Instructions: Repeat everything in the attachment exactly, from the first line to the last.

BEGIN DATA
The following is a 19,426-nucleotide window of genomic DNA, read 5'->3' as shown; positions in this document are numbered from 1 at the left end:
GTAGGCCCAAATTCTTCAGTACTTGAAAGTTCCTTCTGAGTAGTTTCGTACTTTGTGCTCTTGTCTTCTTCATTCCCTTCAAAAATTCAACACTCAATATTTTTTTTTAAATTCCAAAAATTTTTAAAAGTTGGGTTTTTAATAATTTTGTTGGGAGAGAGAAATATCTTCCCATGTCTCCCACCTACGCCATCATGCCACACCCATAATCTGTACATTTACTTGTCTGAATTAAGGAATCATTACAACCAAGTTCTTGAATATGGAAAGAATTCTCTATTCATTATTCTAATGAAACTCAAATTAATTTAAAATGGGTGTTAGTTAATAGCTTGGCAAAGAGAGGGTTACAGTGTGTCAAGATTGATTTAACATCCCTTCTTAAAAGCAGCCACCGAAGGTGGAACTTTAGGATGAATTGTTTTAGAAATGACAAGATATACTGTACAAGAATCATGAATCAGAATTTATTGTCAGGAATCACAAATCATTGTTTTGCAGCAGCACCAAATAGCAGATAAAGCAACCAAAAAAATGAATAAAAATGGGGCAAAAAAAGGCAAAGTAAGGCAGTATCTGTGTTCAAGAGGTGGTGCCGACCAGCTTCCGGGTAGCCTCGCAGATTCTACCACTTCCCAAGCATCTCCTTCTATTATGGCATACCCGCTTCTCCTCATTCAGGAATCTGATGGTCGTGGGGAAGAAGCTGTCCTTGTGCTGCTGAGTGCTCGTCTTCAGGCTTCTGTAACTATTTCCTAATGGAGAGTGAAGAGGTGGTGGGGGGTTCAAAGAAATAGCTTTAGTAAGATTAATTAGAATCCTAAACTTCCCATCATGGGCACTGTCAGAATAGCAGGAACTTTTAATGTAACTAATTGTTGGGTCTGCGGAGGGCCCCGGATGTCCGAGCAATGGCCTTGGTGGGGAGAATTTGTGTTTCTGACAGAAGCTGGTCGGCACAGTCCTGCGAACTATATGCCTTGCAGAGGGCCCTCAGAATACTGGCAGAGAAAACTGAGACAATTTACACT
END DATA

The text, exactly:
The following is a 19,426-nucleotide window of genomic DNA, read 5'->3' as shown; positions in this document are numbered from 1 at the left end:
GTAGGCCCAAATTCTTCAGTACTTGAAAGTTCCTTCTGAGTAGTTTCGTACTTTGTGCTCTTGTCTTCTTCATTCCCTTCAAAAATTCAACACTCAATATTTTTTTTTAAATTCCAAAAATTTTTAAAAGTTGGGTTTTTAATAATTTTGTTGGGAGAGAGAAATATCTTCCCATGTCTCCCACCTACGCCATCATGCCACACCCATAATCTGTACATTTACTTGTCTGAATTAAGGAATCATTACAACCAAGTTCTTGAATATGGAAAGAATTCTCTATTCATTATTCTAATGAAACTCAAATTAATTTAAAATGGGTGTTAGTTAATAGCTTGGCAAAGAGAGGGTTACAGTGTGTCAAGATTGATTTAACATCCCTTCTTAAAAGCAGCCACCGAAGGTGGAACTTTAGGATGAATTGTTTTAGAAATGACAAGATATACTGTACAAGAATCATGAATCAGAATTTATTGTCAGGAATCACAAATCATTGTTTTGCAGCAGCACCAAATAGCAGATAAAGCAACCAAAAAAATGAATAAAAATGGGGCAAAAAAAGGCAAAGTAAGGCAGTATCTGTGTTCAAGAGGTGGTGCCGACCAGCTTCCGGGTAGCCTCGCAGATTCTACCACTTCCCAAGCATCTCCTTCTATTATGGCATACCCGCTTCTCCTCATTCAGGAATCTGATGGTCGTGGGGAAGAAGCTGTCCTTGTGCTGCTGAGTGCTCGTCTTCAGGCTTCTGTAACTATTTCCTAATGGAGAGTGAAGAGGTGGTGGGGGGTTCAAAGAAATAGCTTTAGTAAGATTAATTAGAATCCTAAACTTCCCATCATGGGCACTGTCAGAATAGCAGGAACTTTTAATGTAACTAATTGTTGGGTCTGCGGAGGGCCCCGGATGTCCGAGCAATGGCCTTGGTGGGGAGAATTTGTGTTTCTGACAGAAGCTGGTCGGCACAGTCCTGCGAACTATATGCCTTGCAGAGGGCCCTCAGAATACTGGCAGAGAAAACTGAGACAATTTACACT